Research from the Collins lab is pointing to some places to look for future ideas on how to help patients recover from serious neuronal injuries, such as spinal cord injuries.

Axons -- long processes that enable neurons to communicate with one another-- are generally vulnerable to injury both because of their long length and also because once they are broken they are usually unable to grow again in the adult mammalian nervous system. Yet there are some exceptions, which include the peripheral nervous system (PNS), and younger animals. For neurons in the central nervous system (CNS) with a projection to the peripheral system, a second injury to the PNS projection can actually stimulate regeneration in the CNS. These exceptions are of great interest for understanding how axons in adult nervous system might be stimulated to regenerate.  

Recent work in the Collins lab has uncovered an important aspect of the axon regeneration mechanism. Through work in both flies and mammalian neurons, the researchers found there is a convergence between a signaling molecule known to stimulate axonal regeneration, called cAMP, and signaling machinery within axons that becomes activated by axonal damage. The signal system acts as a 'damage sensor.'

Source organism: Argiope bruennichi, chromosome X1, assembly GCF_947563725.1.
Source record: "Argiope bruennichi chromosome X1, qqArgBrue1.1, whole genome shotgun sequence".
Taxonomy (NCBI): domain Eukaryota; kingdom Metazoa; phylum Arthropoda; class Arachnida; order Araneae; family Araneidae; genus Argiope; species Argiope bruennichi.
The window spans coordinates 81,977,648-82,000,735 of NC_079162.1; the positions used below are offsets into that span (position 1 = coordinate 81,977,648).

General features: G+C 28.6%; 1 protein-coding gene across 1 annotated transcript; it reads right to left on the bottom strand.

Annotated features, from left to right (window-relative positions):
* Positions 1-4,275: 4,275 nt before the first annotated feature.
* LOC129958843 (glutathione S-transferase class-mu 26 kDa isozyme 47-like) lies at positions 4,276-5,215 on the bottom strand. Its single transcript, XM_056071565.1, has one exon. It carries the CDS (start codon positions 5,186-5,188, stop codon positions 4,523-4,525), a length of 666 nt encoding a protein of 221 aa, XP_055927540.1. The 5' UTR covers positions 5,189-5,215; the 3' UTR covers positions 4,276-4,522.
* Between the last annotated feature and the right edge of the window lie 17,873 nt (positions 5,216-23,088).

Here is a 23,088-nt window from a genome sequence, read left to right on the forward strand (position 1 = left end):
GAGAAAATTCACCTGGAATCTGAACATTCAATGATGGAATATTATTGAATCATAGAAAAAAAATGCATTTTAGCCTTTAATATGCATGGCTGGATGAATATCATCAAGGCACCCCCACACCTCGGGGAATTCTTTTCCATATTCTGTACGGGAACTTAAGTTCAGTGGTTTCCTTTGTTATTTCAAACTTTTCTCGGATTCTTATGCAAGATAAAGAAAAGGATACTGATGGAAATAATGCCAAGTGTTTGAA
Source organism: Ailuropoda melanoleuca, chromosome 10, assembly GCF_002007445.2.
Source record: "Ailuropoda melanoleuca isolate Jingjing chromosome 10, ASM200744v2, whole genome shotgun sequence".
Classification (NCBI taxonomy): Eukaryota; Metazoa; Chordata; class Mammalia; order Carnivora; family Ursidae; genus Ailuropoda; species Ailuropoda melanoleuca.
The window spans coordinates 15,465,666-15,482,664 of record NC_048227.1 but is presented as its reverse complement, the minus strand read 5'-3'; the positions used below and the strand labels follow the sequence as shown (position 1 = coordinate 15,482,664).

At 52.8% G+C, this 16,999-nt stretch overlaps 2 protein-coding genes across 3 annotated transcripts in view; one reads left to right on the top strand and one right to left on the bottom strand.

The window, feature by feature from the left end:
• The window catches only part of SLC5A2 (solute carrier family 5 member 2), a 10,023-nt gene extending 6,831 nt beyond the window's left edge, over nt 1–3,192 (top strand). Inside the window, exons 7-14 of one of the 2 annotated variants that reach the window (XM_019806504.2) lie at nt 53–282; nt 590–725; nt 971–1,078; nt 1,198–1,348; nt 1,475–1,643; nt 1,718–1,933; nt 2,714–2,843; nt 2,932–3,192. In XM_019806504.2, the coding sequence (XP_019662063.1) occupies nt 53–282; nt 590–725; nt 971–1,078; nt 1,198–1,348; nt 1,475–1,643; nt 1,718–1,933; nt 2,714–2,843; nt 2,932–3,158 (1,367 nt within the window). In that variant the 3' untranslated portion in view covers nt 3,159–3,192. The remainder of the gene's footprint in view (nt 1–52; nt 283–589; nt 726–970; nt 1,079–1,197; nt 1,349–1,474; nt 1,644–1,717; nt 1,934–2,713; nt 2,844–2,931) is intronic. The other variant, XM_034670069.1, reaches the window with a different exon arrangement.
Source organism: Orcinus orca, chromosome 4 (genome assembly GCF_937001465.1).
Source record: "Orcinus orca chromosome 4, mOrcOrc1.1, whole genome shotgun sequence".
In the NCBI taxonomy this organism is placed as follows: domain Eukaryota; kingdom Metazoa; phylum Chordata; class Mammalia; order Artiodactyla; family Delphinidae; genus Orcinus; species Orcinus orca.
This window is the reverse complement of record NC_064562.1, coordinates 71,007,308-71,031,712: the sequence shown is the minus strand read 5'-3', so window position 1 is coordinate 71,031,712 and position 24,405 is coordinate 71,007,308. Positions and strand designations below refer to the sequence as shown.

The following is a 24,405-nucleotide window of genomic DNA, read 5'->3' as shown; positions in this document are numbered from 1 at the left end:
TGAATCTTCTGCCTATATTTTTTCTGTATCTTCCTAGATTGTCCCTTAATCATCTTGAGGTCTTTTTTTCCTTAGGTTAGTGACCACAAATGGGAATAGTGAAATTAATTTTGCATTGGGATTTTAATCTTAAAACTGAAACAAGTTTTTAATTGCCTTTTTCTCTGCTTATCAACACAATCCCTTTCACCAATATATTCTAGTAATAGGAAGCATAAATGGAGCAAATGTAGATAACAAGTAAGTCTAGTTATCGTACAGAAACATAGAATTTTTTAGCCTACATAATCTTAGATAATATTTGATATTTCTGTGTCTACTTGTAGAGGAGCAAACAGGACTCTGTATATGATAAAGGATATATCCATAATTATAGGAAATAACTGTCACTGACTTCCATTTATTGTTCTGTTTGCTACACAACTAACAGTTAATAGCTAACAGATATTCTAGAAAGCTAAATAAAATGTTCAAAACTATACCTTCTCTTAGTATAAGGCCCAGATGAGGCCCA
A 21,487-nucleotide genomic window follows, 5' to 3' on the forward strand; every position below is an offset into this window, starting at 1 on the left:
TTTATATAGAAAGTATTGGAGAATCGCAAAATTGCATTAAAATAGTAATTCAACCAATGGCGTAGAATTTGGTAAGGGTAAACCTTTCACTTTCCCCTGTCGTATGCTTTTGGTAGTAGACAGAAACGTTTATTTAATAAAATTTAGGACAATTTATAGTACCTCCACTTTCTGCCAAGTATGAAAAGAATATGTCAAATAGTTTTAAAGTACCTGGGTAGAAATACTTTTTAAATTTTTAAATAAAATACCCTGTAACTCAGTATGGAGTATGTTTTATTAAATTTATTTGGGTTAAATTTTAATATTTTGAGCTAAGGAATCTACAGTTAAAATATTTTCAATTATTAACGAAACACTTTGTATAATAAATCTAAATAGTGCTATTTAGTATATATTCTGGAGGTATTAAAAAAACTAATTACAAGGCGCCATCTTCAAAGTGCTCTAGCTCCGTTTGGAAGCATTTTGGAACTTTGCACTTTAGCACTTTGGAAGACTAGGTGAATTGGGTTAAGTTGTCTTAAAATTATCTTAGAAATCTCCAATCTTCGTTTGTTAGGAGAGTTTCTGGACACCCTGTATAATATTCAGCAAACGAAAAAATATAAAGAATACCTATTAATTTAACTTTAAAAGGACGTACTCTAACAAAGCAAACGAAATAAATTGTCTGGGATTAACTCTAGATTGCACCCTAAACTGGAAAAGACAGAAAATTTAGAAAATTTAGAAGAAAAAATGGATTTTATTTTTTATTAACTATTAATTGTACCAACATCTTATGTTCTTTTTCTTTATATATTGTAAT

A broadly known method to stimulate the growth potential of axons is to elevate intracellular levels of cAMP, however the cellular pathway(s) that mediate this are not known. The Collins group identifed the Dual Leucine-zipper Kinase (DLK, Wnd in Drosophila) as a critical target and effector of cAMP in injured axons. DLK/Wnd is thought to function as an injury 'sensor', as it becomes activated after axonal damage.

Writing in an eLife article published online, the authors report "Our findings in both Drosophila and mammalian neurons indicate that the cAMP effector kinase PKA is a conserved and direct upstream activator of Wnd/DLK. PKA is required for the induction of Wnd signaling in injured axons, and DLK is essential for the regenerative effects of cAMP in mammalian DRG neurons. These findings link two important mediators of responses to axonal injury, DLK/Wnd with cAMP/PKA, into a unified and evolutionarily conserved molecular pathway for stimulating the regenerative potential of injured axons."

An evolutionarily conserved mechanism for cAMP elicited axonal regeneration involves direct activation of the dual leucine zipper kinase DLK
Yan Hao, Erin Frey, Choya Yoon, Hetty Wong, Douglas Nestorovski, Lawrence B Holzman, Roman J Giger, Aaron DiAntonio, Catherine Collins